By Ronald L. Mize (Cornell University), Aditi Mehta (M.I.T.), Sarah Heath Olesiuk (Boston College), and Elias Saba (University of Pennsylvania)

Issue 30/June 2009: For New Yorkers, it's all about the Economy

By Robin M. Blakely and Andrea C. Elmore, Cornell University

Issue 29/May 2009: The Reluctant Rural Warriors

By Patrick J. Carr, Rutgers University- New Brunswick and Maria J. Kefalas, Saint Joseph's University

Issue 28/April 2009: Are Both Parents Always Better Than One? Parental Conflict and Young Adult Well-Being

By Kelly Musick (Cornell University) and Ann Meier (University of Minnesota)

Issue 27/March 2009: Health Care Reform – What do New Yorkers Think? (Part 2)

By Kosali Simon and William White, Cornell University

Issue 26/February 2009: Health Care Reform – What do New Yorkers Think? (Part 1)

By Kosali Simon and William White, Cornell University

Issue 25/January 2009: The Changing Demographic Profile of Rural Areas

By Annabel Kirschner (Washington State University), E. Helen Berry (Utah State University) and Nina Glasgow (Cornell University)

Issue 24/December 2008: Local Politics and Market Forces: A case study of ethanol development in NYS

By Djahane Salehabadi and Max J. Pfeffer, Cornell University
Full list of references

Issue 23/November 2008: The Economic Significance of the Not-for-Profit Sector

By David Kay, Cornell University

Issue 22/October 2008: Gas Drilling in NYS: Riches or Ruin for Landowners and Communities?

By Rod Howe and David Kay (Cornell University)

Issue 21/September 2008: Attitudes Toward Rural Community Life in New York State

By Robin M. Blakely & David L. Brown (Cornell University)
Citations:

  • W.W.Kellogg Foundation. 2001. "Perceptions of Rural America." Battle Creek, Michigan: W.W. Kellogg Foundation.
  • Roper Association.1992. "Public Attitudes toward Rural America and Rural Electric Cooperatives" Washington, D.C.: National Rural Electric Cooperatives Association.
  • Willets, Fern K., Robert C. Bealer, and Vincent L. Timbers. 1990. “Popular Images of “Rurality”: Data from a Pennsylvania Survey.” Rural Sociology 55(4).

Issue 20/August 2008: Understanding EU US Rural Policy Differences

by Mildred Warner (Cornell University), and Sally Shortall (Queen’s University, Belfast)

Issue 19/July 2008: Land and Diet: What’s the most land efficient diet for New York State?

By Christian J. Peters, Jennifer L. Wilkins, and Gary W. Fick, Cornell University

Issue 18/June 2008: The Census Counts…and How!

By Warren Brown, Cornell University, Jeff Osinski, NYS Association of Counties, & Robert Scardamalia, Empire State Development

Issue 17/May 2008: The Impact of Agriculture: It’s More Than Economic (Part II)

By Gilbert W. Gillespie Jr., Duncan L. Hilchey, David L. Kay, and R. David Smith, Cornell University

Issue 16/April 2008: The Impact of Agriculture: It’s More Than Economic (Part I)

By Duncan L. Hilchey, Gilbert W. Gillespie Jr., David L. Kay, and R. David Smith, Cornell University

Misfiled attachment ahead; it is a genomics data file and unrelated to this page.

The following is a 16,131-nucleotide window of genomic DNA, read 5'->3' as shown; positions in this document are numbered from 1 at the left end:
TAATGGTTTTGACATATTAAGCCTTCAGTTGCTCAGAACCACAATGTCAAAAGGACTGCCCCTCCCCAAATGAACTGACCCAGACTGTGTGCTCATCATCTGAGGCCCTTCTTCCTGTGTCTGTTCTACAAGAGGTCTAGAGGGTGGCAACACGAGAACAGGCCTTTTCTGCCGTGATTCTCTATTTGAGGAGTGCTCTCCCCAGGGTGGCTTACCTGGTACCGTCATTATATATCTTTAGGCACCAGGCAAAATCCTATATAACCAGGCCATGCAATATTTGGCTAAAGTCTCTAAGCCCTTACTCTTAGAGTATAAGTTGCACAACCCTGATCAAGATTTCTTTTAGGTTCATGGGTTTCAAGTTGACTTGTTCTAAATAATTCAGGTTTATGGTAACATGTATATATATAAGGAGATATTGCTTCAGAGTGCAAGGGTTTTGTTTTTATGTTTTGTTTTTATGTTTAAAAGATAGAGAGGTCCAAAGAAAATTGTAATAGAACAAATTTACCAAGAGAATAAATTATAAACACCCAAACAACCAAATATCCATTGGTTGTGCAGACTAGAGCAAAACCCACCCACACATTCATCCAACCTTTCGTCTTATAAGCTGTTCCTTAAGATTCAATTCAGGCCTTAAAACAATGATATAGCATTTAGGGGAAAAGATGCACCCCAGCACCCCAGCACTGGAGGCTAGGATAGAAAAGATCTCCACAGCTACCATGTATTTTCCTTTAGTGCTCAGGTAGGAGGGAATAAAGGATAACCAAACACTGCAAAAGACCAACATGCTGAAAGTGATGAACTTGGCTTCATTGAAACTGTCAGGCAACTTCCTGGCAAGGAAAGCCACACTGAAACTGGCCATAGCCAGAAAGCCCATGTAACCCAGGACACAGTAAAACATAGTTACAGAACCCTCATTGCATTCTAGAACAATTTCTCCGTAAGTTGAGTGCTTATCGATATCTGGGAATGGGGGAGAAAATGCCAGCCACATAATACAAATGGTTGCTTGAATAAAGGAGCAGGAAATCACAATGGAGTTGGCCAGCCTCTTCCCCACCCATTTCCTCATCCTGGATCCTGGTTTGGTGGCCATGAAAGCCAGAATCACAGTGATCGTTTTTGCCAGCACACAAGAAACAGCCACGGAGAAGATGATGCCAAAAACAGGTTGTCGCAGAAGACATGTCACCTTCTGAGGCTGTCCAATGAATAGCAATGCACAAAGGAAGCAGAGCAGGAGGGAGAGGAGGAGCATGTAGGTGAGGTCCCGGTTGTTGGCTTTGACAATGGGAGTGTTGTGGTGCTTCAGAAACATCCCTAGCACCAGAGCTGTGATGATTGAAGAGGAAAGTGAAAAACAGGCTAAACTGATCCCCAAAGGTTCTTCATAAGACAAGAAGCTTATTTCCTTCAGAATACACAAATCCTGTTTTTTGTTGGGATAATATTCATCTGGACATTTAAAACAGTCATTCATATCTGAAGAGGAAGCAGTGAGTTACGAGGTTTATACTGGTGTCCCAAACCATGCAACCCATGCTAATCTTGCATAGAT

Issue 15/March 2008: Local land uses and downstream benefits: How farmer attitudes influence watershed conservation practices

By Richard C. Stedman (Cornell University), Erin E. James (Virginia Tech), and Peter J. Kleinman (USDA-Agricultural Research Service)

Issue 14/February 2008: Are Older In-Migrants to Rural Communities “Grey Gold”?

By David L. Brown, and Nina Glasgow, Cornell University

Issue 13/January 2008: Are New Yorkers Satisfied with the Public Education in their Communities?

By Robin M. Blakely, and John W. Sipple, Cornell University

Issue 12/December 2007: Are towns outside of NYC feeling the effects of rural gentrification?

By Claiborne Walthall, Cornell University

Issue 11/November 2007: Do residential preferences foster sprawl in upstate New York?

By David Kay, Joseph Laquatra, Jordan Suter, Rolf Pendall, and Nelson Bills

Issue 10/October 2007: Driver’s Licenses for Undocumented Immigrants: Policy Considerations for New York State

By Mary Jo Dudley and Robin M. Blakely, Cornell University

Issue 9/September 2007: Home Grown Power: Community Energy Initiatives in Upstate NY

By Shawn Lindabury, Todd M. Schmit, Tania Schusler, and Rod Howe , Cornell University

Issue 8/August 2007: New Yorkers are more optimistic about their personal finances than the State’s economic future

By Robin M. Blakely, Cornell University

Issue 7/July 2007: Community Issues in New York State: What’s Important?

By Robin M. Blakely, Cornell University

Issue 6/June 2007: What does “Community” mean to New Yorkers?

By Robin M. Blakely & David L. Brown, Cornell University

Issue 5/May 2007: Health Care Access in Rural NY: It’s not just about having health insurance

By Robin M. Blakely & Kosali I. Simon, Cornell University

Issue 4/April 2007: New York State Consumers Express Strong Interest in Local Food

By Duncan Hilchey & Joe Francis, Cornell University

Issue 3/March 2007: What are the Plans of Owners of Idle Agricultural Land in NYS?

By David L. Kay and Nelson Bills, Cornell University

Issue 2/February 2007: What Issues Are Important to Upstate New Yorkers?

By Robin M. Blakely, Cornell University

Issue 1/January 2007: What is Rural? And why does it matter?

By Robin M. Blakely, Cornell University